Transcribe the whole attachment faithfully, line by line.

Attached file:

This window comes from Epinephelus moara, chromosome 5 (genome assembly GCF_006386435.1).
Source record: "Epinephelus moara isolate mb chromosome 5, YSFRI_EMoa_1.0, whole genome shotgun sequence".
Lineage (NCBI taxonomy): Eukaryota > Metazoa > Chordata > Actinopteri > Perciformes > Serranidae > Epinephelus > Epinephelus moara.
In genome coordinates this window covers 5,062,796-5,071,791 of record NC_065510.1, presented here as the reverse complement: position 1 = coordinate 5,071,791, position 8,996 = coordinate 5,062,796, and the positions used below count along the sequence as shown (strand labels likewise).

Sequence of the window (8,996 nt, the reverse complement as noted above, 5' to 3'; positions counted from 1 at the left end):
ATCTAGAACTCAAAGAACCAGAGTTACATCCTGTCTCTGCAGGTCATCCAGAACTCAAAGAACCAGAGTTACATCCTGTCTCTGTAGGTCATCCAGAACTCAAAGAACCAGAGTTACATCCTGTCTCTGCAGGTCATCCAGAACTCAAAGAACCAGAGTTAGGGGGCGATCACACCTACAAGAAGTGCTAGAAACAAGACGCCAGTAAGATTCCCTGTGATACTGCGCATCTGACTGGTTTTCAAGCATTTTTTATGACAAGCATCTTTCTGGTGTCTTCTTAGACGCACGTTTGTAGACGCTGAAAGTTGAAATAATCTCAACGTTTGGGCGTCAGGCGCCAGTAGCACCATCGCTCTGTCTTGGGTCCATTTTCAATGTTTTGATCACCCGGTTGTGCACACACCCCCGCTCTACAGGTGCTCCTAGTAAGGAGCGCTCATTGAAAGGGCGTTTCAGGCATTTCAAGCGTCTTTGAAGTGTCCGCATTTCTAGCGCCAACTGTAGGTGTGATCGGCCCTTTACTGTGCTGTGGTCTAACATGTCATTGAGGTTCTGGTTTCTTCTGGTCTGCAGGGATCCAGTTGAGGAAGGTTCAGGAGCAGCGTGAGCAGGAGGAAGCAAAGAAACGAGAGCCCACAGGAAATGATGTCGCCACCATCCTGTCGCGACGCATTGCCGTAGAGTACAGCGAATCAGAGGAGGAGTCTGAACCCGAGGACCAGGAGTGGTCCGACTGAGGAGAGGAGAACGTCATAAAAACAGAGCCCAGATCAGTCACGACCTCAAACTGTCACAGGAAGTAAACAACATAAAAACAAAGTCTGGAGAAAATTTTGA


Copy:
This window comes from Epinephelus moara, chromosome 5 (genome assembly GCF_006386435.1).
Source record: "Epinephelus moara isolate mb chromosome 5, YSFRI_EMoa_1.0, whole genome shotgun sequence".
Lineage (NCBI taxonomy): Eukaryota > Metazoa > Chordata > Actinopteri > Perciformes > Serranidae > Epinephelus > Epinephelus moara.
In genome coordinates this window covers 5,062,796-5,071,791 of record NC_065510.1, presented here as the reverse complement: position 1 = coordinate 5,071,791, position 8,996 = coordinate 5,062,796, and the positions used below count along the sequence as shown (strand labels likewise).

Sequence of the window (8,996 nt, the reverse complement as noted above, 5' to 3'; positions counted from 1 at the left end):
ATCTAGAACTCAAAGAACCAGAGTTACATCCTGTCTCTGCAGGTCATCCAGAACTCAAAGAACCAGAGTTACATCCTGTCTCTGTAGGTCATCCAGAACTCAAAGAACCAGAGTTACATCCTGTCTCTGCAGGTCATCCAGAACTCAAAGAACCAGAGTTAGGGGGCGATCACACCTACAAGAAGTGCTAGAAACAAGACGCCAGTAAGATTCCCTGTGATACTGCGCATCTGACTGGTTTTCAAGCATTTTTTATGACAAGCATCTTTCTGGTGTCTTCTTAGACGCACGTTTGTAGACGCTGAAAGTTGAAATAATCTCAACGTTTGGGCGTCAGGCGCCAGTAGCACCATCGCTCTGTCTTGGGTCCATTTTCAATGTTTTGATCACCCGGTTGTGCACACACCCCCGCTCTACAGGTGCTCCTAGTAAGGAGCGCTCATTGAAAGGGCGTTTCAGGCATTTCAAGCGTCTTTGAAGTGTCCGCATTTCTAGCGCCAACTGTAGGTGTGATCGGCCCTTTACTGTGCTGTGGTCTAACATGTCATTGAGGTTCTGGTTTCTTCTGGTCTGCAGGGATCCAGTTGAGGAAGGTTCAGGAGCAGCGTGAGCAGGAGGAAGCAAAGAAACGAGAGCCCACAGGAAATGATGTCGCCACCATCCTGTCGCGACGCATTGCCGTAGAGTACAGCGAATCAGAGGAGGAGTCTGAACCCGAGGACCAGGAGTGGTCCGACTGAGGAGAGGAGAACGTCATAAAAACAGAGCCCAGATCAGTCACGACCTCAAACTGTCACAGGAAGTAAACAACATAAAAACAAAGTCTGGAGAAAATTTTGA